The life and times of Winnie Madikizela-Mandela

The life and times of Winnie Madikizela-Mandela

Dlamini said the Mother of the nation always showed leadership and deserves recognition even beyond her life on earth.

His refusal to acknowledge former president Jacob Zuma was clearly notable.

British model Naomi Campbell pays tribute at the funeral of struggle icon Winnie Madikizela-Mandela, at the Orlando Stadium in Soweto, South Africa, Saturday, April 14, 2018.

Before her death, Winnie held several government jobs.

During Mandela's 27-year incarceration for his fight against apartheid, Madikizela-Mandela campaigned for his release and for the rights of black South Africans undergoing detention, banishment and arrest.

As mourners said a final goodbye to the late civil rights activists a military procession escorted her coffin out of the stadium in the city.

Member of the leftist party, the Economic Freedom Fighters also attended in large numbers.

He mentioned the United Democratic Front distancing itself from Madikizela-Mandela over the killing of teenager Stompie Seipei, the ANC Women's League national executive committee members who resigned en-masse after the struggle hero was convicted of fraud and theft, saying that they claimed they could not be led by a criminal.

EFF leader Julius Malema arrives at the Orlando stadium.

Ever since we announced that my mother had departed this world, we've been comforted and strengthened in our hour of grief and weakness by your love, your messages, your visitations, and above all your testimonies of what my mother meant to each of you. In death, she has demonstrated that our many differences along political party and racial lines and the numerous disputes we may have are eclipsed by our shared desire to follow her lead in building a just, equitable and caring society.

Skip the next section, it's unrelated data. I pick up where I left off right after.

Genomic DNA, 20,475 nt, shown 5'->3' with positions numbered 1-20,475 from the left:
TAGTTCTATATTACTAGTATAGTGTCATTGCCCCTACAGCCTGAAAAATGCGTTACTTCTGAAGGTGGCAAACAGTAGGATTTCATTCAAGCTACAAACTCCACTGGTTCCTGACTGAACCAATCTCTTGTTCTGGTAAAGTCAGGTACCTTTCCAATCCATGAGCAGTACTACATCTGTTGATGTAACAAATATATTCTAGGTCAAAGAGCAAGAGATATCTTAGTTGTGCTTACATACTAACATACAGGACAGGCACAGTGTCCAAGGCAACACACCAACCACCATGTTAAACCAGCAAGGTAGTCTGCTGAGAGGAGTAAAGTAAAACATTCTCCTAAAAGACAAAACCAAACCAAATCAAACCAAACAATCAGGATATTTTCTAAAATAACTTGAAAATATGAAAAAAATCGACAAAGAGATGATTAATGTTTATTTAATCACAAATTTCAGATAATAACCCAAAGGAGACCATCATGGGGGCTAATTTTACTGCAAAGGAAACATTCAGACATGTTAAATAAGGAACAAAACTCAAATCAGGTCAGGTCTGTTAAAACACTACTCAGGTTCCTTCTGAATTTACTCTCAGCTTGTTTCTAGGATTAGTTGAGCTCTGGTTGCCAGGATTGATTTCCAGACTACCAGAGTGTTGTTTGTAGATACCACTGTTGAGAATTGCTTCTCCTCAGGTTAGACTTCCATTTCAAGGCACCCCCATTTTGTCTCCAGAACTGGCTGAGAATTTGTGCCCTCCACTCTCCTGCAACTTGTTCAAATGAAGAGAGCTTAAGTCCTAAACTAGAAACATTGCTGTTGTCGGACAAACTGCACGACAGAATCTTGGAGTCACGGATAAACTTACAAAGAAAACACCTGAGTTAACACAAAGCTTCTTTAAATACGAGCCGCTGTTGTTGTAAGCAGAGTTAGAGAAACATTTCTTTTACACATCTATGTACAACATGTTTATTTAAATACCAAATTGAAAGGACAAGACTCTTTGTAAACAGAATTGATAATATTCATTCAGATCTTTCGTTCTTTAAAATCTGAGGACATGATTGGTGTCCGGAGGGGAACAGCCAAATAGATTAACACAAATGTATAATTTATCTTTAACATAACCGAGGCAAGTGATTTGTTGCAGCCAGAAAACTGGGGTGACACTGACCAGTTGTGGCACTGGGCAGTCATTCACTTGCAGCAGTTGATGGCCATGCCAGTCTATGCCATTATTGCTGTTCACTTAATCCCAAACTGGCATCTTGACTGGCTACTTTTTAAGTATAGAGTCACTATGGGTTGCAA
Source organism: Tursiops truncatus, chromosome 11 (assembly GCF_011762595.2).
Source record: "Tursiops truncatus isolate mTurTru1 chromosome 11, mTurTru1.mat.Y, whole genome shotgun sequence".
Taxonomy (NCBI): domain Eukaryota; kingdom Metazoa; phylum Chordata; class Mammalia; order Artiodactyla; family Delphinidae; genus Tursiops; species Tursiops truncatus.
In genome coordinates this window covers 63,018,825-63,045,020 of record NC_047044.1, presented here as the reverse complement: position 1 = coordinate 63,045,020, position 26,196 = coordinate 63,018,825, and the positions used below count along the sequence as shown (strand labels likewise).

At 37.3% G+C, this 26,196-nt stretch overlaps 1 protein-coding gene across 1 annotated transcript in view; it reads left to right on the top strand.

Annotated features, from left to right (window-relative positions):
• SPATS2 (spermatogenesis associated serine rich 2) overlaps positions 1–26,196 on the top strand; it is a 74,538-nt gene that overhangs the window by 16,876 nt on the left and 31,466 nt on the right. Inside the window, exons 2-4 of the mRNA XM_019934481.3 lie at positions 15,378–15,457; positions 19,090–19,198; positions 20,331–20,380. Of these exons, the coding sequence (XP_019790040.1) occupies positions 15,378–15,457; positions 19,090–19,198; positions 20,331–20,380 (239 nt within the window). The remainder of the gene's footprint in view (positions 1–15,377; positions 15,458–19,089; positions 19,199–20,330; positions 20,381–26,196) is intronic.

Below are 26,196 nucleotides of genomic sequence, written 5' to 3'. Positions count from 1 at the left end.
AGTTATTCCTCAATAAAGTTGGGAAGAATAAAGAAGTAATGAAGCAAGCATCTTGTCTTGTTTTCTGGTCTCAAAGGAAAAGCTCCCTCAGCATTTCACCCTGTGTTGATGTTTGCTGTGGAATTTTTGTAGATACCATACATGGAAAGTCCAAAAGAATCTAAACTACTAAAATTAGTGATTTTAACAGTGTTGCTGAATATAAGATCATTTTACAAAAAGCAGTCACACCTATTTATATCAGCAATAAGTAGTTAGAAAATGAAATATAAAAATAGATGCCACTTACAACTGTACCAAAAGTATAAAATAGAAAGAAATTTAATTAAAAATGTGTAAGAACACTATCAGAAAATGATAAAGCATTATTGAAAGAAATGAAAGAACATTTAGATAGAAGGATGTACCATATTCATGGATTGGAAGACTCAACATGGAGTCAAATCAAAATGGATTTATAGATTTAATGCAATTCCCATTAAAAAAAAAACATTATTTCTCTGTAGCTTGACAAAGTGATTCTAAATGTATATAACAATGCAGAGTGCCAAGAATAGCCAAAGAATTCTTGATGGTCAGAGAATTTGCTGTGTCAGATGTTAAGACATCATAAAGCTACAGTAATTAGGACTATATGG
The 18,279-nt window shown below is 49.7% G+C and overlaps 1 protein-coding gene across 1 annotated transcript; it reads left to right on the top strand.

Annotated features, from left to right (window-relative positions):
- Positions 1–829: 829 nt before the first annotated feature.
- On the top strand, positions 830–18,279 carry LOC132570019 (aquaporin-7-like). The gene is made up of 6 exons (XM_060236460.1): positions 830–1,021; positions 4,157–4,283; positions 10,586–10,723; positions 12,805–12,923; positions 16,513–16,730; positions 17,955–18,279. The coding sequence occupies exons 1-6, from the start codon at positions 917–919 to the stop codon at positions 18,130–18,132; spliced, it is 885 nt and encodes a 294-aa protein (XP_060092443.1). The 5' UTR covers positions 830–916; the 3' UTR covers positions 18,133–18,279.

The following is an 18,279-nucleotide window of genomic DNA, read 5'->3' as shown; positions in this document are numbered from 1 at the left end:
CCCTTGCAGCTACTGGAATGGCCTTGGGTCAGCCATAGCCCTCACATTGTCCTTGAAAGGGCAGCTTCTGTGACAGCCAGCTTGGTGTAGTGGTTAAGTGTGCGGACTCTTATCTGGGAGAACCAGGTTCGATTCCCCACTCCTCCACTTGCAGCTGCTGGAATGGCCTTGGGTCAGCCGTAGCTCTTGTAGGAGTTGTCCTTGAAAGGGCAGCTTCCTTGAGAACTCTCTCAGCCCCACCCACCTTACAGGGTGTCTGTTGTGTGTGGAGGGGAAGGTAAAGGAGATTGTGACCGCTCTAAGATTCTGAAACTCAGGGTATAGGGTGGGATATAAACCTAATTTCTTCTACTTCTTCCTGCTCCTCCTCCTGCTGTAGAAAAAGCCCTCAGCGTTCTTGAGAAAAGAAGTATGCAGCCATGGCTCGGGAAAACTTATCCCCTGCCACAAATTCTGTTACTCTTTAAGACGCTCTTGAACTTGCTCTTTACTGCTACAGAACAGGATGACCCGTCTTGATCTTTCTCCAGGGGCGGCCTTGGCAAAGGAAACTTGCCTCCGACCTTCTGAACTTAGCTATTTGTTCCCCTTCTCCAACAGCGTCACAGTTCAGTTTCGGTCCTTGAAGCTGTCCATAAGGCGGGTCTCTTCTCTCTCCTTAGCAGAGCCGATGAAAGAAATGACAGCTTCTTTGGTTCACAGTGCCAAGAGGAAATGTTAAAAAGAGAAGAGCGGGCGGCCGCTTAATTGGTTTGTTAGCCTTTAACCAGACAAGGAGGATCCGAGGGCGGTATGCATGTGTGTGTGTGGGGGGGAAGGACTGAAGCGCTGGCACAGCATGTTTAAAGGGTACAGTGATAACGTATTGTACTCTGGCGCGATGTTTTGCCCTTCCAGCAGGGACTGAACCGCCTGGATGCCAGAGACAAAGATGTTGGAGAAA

President Cyril Ramaphosa on Saturday called on South Africans to honour the memory of the late struggle icon Winnie Madikizela-Mandela by uniting in a common objective to heal the nation's past divisions and eradicate inequality.Paying tribute to Madikizela-Mandela at a colourful but capacity filled 40,000-seat Orlando Stadium in Soweto, Ramaphosa said the fallen leader wanted South Africans to honour the commitment made in the ruling African National Congress' Freedom Charter document drawn up in 1955 that called on the people to share in the country's wealth and that the land should be shared among those who worked on it.

"I'm sorry mama that your organisation delayed you in according you its honour". However, before that he greeted everyone, including the structures of the ANC, and declared: "President Cyril Ramaphosa was Mama Winnie's president. That statement and those tears have stayed with me since that day", Ramaphosa said. Zenani said, "It was my mother who kept his (Nelson Mandela) memory alive".

She saw for herself the deliberate intent of the apartheid rulers to impoverish the people of this country. Hers was a life of compassion.

"And to those who've vilified my mother through books, on social media and speeches, don't for a minute think we've forgotten", she said, flanked by her sister Zindziswa Mandela-Hlongwane. "It was a spear that throughout the darkest moments of our struggle she wielded with great courage". "She wanted a South African nation that would heal the divisions of the past and eradicate the inequality and injustice of the present", Ramaphosa said. "She exposed the lie of apartheid". Dlamini Mandela said, "She endured continuous harassment at the hands of Apartheid security police and subjected to torture while in prison". Campbell said, "She was a heroine, of a whole continent, a courageous symbol of resistance for all of us".

"She was one of the most profound leaders of the ANC", said 53-year-old mourner Brian Magqaza.